NanoTech May Save The (Energy) Day

The Next Big Breakthrough?

As I posted earlier, I’m relatively pessimistic about our energy future.  Since we’re not going to drill-here-drill-now any time soon, I’m fully expecting to see brownouts and blackouts become a regularly scheduled feature of our working day in the proximate future.  I was close to betting some Euro-Dollars on it this morning.  Perhaps there’s ways to avoid this.

Researchers at Rensselaer Polytechnic Institute have discovered and demonstrated a new method for overcoming two major hurdles facing solar energy. By developing a new antireflective coating that boosts the amount of sunlight captured by solar panels and allows those panels to absorb the entire solar spectrum from nearly any angle, the research team has moved academia and industry closer to realizing high-efficiency, cost-effective solar power.

Interesting tech.  We’ve been operating near the quantum level for over a decade with technology used in scientific instruments.  That is, we can capture and record nearly every photon of light that impinges upon their surfaces.  Your digital camera is an offshoot of this technology.

But “detecting” and “using” are two very different things.  For one thing, unless you point your light-absorbing surface directly at the light source, it’s efficiency goes way down.  Automating the system to track the light source adds significantly to the costs, and still reduces the energy-efficiency, since it costs energy to do that.

Lin’s discovery could antiquate these automated solar arrays, as his antireflective coating absorbs sunlight evenly and equally from all angles. This means that a stationary solar panel treated with the coating would absorb 96.21 percent of sunlight no matter the position of the sun in the sky. So along with significantly better absorption of sunlight, Lin’s discovery could also enable a new generation of stationary, more cost-efficient solar arrays.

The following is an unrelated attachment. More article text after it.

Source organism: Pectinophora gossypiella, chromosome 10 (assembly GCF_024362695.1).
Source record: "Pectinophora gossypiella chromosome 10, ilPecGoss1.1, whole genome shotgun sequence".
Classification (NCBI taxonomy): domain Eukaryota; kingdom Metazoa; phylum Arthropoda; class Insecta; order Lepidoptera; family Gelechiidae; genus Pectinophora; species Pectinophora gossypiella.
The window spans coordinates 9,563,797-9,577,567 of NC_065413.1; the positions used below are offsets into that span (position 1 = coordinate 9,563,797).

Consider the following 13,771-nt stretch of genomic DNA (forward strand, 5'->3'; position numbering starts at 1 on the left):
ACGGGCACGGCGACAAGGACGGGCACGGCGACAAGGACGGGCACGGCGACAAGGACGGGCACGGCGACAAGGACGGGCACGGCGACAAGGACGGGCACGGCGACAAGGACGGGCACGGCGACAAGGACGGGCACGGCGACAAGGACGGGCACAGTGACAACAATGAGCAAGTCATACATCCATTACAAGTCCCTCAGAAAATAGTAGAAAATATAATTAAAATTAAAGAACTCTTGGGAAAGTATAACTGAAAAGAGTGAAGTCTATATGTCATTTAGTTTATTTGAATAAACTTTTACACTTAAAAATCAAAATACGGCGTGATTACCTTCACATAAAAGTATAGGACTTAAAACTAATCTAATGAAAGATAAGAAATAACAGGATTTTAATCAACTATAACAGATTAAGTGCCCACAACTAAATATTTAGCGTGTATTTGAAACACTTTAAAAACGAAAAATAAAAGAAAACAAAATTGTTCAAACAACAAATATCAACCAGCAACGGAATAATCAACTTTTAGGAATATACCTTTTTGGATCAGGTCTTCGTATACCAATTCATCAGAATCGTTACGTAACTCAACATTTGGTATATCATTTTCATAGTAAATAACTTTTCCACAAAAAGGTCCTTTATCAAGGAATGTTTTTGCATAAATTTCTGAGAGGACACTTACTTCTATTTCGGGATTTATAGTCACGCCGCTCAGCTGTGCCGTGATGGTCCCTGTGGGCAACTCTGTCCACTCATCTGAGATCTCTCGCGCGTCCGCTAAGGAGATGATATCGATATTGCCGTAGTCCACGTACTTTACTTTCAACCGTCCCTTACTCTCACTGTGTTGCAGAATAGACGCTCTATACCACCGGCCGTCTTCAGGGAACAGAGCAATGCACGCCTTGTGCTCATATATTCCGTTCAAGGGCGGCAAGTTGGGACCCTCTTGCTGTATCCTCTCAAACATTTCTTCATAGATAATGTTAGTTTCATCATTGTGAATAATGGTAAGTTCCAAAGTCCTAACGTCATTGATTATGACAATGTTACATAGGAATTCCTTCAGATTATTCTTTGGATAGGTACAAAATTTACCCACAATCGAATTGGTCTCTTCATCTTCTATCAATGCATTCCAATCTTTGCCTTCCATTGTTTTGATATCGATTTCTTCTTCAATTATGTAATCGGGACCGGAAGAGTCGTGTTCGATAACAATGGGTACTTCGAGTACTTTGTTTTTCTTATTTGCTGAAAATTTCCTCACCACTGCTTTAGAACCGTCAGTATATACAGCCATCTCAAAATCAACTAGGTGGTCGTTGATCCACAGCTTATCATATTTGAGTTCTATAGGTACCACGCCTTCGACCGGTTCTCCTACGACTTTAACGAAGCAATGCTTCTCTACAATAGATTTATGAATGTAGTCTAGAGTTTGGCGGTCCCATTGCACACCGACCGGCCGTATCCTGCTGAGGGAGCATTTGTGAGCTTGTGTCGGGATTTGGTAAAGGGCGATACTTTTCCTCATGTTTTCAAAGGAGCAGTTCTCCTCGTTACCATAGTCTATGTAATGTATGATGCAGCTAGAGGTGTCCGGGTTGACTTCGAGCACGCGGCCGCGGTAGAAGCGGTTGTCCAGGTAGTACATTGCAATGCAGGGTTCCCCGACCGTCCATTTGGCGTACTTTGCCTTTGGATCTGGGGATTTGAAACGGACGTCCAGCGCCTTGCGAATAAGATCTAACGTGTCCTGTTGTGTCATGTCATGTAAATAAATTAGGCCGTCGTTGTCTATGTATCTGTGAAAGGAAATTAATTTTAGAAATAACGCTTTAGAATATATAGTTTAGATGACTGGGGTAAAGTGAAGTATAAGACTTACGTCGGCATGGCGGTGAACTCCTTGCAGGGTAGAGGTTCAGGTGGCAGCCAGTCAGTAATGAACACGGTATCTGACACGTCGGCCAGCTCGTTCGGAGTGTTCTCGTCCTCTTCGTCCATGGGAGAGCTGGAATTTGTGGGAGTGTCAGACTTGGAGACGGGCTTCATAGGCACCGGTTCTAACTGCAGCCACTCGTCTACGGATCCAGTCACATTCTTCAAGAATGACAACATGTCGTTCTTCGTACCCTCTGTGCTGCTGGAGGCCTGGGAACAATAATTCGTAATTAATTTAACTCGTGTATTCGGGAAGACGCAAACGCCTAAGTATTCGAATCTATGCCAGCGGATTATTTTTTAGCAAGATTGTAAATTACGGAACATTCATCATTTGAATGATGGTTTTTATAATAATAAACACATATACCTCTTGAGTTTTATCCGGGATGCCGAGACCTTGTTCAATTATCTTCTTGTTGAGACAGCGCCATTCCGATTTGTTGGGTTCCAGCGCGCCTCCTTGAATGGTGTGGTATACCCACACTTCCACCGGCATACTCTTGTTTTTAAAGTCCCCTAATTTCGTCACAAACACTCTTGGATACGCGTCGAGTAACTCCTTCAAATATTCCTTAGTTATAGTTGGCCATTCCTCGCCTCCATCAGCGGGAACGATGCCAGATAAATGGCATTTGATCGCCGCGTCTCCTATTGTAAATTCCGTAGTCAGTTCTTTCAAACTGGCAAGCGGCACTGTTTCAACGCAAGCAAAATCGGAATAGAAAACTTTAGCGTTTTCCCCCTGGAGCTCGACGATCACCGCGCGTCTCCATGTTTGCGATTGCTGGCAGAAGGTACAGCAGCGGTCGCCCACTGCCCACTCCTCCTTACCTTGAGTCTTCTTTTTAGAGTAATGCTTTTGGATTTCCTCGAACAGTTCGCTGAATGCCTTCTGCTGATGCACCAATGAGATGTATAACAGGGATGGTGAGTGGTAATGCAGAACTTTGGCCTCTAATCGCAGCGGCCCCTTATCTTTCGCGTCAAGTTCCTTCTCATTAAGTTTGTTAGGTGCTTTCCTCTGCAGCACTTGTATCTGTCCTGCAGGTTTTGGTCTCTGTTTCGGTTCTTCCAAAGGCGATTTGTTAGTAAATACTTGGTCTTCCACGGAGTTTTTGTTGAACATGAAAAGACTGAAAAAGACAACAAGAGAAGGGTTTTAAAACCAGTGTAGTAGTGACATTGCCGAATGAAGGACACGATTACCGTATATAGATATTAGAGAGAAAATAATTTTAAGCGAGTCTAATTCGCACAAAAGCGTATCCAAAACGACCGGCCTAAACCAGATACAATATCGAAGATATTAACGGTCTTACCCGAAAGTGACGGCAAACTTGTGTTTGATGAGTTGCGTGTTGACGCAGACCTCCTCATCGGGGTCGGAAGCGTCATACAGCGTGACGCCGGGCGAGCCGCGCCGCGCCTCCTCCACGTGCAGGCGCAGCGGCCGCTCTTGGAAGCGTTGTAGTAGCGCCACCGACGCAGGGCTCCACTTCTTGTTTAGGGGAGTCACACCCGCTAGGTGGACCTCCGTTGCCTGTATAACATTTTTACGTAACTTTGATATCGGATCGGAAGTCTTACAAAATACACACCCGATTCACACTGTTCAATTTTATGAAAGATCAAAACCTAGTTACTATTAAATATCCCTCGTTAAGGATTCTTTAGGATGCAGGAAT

Other issues, like the relative number of photons reflected, vs. the number absorbed (they’re the ones that do work!) play their part, too.  Lin’s antireflective coating goes a long way to minimizing that problem.

H/T to the Instapundit for the link.

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2 Comments on “NanoTech May Save The (Energy) Day”

  1. Paul Says:

    I do not at all understand your pessimism for our energy future. If anything, the availability of low-cost energy sources (subsidized or otherwise) has been the single most important factor to the lack of funding, innovation and development of alternative types of energy, and to our conservation of it. Solar, wind and water have, for all intents and purposes, been low-hanging fruit for generations now, and comparably little attention has been given them. “Too many technical problems” is the mantra I used to hear. That was so much bullshit. It always was will will continue to be whatever is cheapest and most profitable.

    I think that an oil crisis is a great – no, the greatest – motivator to quickly come to grips with more innovative, cost-effective energy solutions, especially those that can take advantage of the land and water available to this country. The polio vaccines and AIDS anti-retroviral drugs were born of crisis, as was the atomic bomb and for that matter, solutions to major Apollo Service Module malfunctions. It’s amazing that to this day, necessity is still the mother of invention.

    As painful in the short term as rising oil prices may be, the resulting interest in new sources of energy will feed an evolutionary explosion not seen since the Cambrian epoch.

    BBD

  2. joe Says:

    Hummm… My pessimism comes from the graph found here, which is also on a EIA website I tripsed across. It indicates that about 40×10**12 BTUs of energy produced by petroleum was used in the us in 2000, with about 80 total counting other sources. We use, apparently (and reasonably) about 60×10**12 (and 100, respectively) now, but that’s a guestimate. Unfortunately, neither OPEC, Venezuela nor Russia are selling us any more to make up the difference (although they are selling more to China – lotz) and we have, apparently decided not to produce more here. That was the political decision we seem to have made.

    Oh – did you see that the leading candidate to head up the EPA is Robert Kennedy Jr? He and his family are not exactly known to be friendly to the idea of alternate energy sources.

    Also, the energy distribution infrastructure on the east coast is a mess. We don’t have the national budget to maintain it now, much less upgrade it.

    In other words, I’m pessimistic not only because the “low hanging fruit” has not been plucked in two generations now (which is what one might reasonably expect), but because the politics has not been so bad for it since Three Mile Island.

    I’d love to be proved wrong!

    j


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